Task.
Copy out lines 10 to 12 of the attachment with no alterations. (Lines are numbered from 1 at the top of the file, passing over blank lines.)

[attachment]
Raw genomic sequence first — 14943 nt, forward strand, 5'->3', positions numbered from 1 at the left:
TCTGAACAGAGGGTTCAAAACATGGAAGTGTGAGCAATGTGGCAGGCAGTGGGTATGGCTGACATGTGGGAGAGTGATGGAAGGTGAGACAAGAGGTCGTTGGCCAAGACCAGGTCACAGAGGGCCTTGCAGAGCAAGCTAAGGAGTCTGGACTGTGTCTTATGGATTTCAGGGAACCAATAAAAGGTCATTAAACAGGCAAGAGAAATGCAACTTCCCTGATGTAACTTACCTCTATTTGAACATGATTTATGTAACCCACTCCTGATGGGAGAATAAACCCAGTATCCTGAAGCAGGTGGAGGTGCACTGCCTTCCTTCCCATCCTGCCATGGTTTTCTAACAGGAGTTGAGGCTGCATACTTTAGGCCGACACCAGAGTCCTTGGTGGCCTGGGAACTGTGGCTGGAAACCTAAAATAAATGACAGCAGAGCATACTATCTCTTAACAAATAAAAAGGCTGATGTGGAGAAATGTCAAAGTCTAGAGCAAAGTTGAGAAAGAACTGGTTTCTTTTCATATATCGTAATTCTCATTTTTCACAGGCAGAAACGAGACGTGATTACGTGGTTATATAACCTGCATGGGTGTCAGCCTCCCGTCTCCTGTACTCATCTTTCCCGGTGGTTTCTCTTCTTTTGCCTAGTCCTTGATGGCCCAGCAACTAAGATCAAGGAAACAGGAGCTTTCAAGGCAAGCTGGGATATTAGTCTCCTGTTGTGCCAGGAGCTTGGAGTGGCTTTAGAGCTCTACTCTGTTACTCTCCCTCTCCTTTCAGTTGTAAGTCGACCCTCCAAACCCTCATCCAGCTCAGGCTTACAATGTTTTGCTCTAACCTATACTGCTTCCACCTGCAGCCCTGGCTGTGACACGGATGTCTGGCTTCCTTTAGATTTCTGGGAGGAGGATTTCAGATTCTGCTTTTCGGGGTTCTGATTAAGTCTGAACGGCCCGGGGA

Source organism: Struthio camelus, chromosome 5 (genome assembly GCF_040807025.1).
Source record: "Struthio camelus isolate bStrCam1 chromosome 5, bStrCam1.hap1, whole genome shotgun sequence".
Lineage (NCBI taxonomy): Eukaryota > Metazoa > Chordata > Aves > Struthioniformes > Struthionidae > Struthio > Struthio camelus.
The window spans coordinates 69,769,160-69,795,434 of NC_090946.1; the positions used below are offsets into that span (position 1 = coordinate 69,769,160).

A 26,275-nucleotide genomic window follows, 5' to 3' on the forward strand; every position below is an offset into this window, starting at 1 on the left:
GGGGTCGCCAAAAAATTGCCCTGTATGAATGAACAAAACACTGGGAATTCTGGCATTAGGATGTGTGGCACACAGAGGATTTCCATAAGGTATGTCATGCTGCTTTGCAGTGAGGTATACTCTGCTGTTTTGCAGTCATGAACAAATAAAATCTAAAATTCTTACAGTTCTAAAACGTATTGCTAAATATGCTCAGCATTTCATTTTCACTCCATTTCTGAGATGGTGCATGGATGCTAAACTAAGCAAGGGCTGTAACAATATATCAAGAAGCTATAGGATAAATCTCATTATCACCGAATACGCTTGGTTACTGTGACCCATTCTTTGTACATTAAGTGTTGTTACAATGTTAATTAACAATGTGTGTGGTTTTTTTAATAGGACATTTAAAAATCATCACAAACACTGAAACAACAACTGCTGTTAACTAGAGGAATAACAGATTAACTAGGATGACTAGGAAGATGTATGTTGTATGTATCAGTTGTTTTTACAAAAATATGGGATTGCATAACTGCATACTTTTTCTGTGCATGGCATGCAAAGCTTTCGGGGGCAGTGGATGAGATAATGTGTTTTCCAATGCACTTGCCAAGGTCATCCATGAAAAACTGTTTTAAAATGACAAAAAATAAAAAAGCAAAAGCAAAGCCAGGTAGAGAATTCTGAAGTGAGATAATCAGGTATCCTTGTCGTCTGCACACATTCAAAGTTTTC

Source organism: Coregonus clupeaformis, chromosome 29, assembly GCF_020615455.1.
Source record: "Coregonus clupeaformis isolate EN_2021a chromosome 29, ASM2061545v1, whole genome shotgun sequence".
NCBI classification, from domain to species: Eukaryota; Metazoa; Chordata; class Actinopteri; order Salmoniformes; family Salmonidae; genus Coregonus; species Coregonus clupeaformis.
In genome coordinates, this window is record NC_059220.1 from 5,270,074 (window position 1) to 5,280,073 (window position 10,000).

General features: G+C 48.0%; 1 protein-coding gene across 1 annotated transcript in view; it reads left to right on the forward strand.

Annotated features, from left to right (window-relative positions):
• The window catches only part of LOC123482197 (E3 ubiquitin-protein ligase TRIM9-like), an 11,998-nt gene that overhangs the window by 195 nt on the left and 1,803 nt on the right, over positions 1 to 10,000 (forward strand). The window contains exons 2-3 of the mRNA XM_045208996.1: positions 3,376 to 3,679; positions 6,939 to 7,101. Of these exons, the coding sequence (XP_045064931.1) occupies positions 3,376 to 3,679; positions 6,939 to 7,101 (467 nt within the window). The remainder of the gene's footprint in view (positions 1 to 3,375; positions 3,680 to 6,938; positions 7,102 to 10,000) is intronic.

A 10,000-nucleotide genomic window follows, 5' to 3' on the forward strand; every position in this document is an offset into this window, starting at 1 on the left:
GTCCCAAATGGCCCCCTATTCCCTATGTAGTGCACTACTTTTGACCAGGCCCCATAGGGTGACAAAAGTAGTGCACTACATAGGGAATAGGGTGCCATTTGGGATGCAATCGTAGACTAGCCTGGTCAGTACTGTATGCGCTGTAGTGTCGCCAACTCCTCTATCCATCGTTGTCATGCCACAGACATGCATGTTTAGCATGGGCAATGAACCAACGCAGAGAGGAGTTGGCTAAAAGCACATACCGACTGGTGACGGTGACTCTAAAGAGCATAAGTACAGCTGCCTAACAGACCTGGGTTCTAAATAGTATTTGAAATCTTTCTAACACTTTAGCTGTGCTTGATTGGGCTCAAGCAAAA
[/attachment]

Source record: "Coregonus clupeaformis isolate EN_2021a chromosome 29, ASM2061545v1, whole genome shotgun sequence".
NCBI classification, from domain to species: Eukaryota; Metazoa; Chordata; class Actinopteri; order Salmoniformes; family Salmonidae; genus Coregonus; species Coregonus clupeaformis.
In genome coordinates, this window is record NC_059220.1 from 5,270,074 (window position 1) to 5,280,073 (window position 10,000).